RF Bobby Abreu (3.1, .293), 3B Wilson Betemit (0.5, .267), RP Chris Britton (0.7, 4.19), 1B Jason Giambi (1.4, .285), SS Nick Green (-0.7, .211), SP Jeffrey Marquez (-0.9, 6.79), C Chad Moeller (0.3, .218), SP Jhonny Nunez (-0.1, 6.31), SP Carl Pavano (0.6, 5.51), SP Sidney Ponson (1.0, 5.45), C Ivan Rodriguez (1.3, .243), SP Chase Wright (0.1, 6.14)

+ 15.2 WARP

Some shocking stats via ESPN’s Free Agent Tracker:

  • Of the $1.16 billion spent on free-agent contracts this winter (not including minor league deals), roughly 38 percent of that was spent by the Yankees.
  • The $441 million they committed is more than the next five highest-spending teams (the Dodgers, Braves, Cubs, Mets, and Phillies) combined.
  • That $441 million is also more than the bottom 26 teams combined.

Luckily for the Yankees, that money actually bought real talent. Sabathia has the highest PECOTA weighted-mean WARP forecast of any pitcher in baseball, while Burnett ranks among the top 25, and third behind his new teammate and Francisco Rodriguez among the winter’s hired hands. Teixeira has the highest forecast of any free-agent hitter, and the 19th-highest forecast among all hitters. While the commitments are long, in Sabathia and Teixeira the Yankees paid for players who are entering their age-28 and age-29 seasons, respectively, a welcome strategy considering the general tendency to sign free agents well into their 30s.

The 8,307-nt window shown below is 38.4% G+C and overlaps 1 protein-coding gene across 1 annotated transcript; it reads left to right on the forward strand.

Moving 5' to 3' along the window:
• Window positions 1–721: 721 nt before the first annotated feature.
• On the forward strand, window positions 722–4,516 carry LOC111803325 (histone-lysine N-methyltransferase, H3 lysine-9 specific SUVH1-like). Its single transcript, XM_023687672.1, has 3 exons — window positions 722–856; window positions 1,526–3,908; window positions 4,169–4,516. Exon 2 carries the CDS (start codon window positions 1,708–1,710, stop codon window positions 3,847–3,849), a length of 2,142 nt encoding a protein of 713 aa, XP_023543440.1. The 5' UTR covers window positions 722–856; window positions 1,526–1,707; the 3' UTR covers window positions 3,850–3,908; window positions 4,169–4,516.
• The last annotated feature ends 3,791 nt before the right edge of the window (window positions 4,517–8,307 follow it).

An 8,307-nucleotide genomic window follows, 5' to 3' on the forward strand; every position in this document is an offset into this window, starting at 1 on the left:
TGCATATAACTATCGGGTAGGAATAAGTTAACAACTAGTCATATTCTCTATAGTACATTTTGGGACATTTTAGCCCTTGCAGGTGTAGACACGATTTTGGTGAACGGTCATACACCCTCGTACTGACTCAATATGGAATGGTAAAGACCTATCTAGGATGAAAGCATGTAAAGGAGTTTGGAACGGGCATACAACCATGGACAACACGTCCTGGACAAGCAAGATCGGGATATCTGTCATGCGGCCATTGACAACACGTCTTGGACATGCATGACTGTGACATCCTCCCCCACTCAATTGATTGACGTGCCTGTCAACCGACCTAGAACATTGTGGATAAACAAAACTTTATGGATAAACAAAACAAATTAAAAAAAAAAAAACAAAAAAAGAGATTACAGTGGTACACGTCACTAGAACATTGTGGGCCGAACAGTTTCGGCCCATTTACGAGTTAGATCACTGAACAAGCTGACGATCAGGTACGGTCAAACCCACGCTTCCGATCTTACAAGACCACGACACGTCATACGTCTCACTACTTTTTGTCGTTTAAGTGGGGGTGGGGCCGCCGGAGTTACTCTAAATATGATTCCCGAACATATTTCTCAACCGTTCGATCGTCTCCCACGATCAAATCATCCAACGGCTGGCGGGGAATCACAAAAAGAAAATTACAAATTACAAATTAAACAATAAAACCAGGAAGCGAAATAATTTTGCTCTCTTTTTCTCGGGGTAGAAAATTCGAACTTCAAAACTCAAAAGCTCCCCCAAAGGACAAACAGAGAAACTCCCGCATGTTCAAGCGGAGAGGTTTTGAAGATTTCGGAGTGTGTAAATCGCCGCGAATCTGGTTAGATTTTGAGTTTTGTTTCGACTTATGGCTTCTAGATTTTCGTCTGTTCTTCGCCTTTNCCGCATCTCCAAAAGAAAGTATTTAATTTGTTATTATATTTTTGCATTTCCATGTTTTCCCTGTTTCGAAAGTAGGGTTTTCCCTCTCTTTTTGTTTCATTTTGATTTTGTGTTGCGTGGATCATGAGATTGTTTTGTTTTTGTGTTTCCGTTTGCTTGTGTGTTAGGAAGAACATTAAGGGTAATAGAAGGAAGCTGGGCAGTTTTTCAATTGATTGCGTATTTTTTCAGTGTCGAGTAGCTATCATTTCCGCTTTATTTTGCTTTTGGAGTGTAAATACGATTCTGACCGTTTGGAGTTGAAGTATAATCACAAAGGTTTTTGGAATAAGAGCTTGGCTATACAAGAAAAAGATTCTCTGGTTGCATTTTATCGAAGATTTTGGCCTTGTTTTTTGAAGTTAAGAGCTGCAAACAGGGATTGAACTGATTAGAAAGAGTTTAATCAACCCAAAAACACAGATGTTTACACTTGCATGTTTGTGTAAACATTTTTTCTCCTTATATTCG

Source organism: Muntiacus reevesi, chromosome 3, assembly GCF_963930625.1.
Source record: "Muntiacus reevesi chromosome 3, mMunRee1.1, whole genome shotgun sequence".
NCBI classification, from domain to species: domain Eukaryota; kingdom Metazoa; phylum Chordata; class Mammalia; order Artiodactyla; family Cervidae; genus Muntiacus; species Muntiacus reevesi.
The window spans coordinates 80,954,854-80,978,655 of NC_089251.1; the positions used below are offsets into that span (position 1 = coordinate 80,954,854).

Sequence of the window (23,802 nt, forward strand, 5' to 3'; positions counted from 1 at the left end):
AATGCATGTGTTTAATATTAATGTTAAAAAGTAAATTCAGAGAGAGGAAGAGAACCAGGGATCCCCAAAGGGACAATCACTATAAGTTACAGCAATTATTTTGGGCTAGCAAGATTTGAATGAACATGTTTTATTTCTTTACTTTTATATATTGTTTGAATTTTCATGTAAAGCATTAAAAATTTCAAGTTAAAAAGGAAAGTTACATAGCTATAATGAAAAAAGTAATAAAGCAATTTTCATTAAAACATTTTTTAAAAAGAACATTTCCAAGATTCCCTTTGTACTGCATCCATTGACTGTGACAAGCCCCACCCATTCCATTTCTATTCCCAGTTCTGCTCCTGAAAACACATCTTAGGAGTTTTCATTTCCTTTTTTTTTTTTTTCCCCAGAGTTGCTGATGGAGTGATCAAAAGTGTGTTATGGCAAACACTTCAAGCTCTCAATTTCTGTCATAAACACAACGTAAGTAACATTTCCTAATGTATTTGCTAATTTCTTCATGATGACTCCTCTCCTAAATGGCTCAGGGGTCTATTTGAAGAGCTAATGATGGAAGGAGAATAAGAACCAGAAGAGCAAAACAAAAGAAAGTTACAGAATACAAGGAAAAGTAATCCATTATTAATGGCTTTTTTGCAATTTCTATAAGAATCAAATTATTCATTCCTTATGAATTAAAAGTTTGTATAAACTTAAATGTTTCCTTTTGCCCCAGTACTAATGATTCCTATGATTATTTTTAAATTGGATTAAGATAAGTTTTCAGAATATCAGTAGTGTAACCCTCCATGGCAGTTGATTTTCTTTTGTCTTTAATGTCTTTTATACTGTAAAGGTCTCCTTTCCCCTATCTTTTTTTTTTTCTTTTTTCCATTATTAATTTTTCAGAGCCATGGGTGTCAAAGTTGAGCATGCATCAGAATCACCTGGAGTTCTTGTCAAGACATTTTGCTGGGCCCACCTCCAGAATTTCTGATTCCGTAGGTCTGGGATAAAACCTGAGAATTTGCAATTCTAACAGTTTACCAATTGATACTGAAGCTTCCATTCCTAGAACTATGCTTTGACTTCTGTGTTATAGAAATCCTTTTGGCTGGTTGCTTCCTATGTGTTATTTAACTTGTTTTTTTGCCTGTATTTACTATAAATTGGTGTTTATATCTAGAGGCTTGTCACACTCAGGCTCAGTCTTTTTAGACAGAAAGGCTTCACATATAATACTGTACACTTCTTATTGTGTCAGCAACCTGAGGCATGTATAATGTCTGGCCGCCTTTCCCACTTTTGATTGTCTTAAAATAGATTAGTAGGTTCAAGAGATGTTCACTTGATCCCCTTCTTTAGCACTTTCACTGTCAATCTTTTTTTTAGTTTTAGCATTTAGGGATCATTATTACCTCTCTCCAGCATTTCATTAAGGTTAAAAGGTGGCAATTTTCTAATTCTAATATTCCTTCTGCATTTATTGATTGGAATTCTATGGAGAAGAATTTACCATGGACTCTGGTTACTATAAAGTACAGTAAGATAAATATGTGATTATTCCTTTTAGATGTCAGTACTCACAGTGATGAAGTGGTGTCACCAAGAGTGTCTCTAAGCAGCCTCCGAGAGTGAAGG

Not surprisingly given the expenditures, no team brought in more outside talent than the Yanks did, and none netted more once last year’s departures are considered (and yes, I’ve excluded retired players such as Mike Mussina across the board throughout this series). While they’ve taken on a ton of salary, they shed so many big contracts that their Opening Day payroll should wind up a few million dollars shy of last year’s $209 million, barring a late-spring trade to cover for Alex Rodriguez‘s injury. Even with that situation, a sub-optimal playing-time arrangement in right field (Xavier Nady over Swisher), and the mothballing of Philip Hughes and Ian Kennedy, PECOTA is extremely enthusiastic about the remade Yankees, forecasting them for a major league-high 100 wins.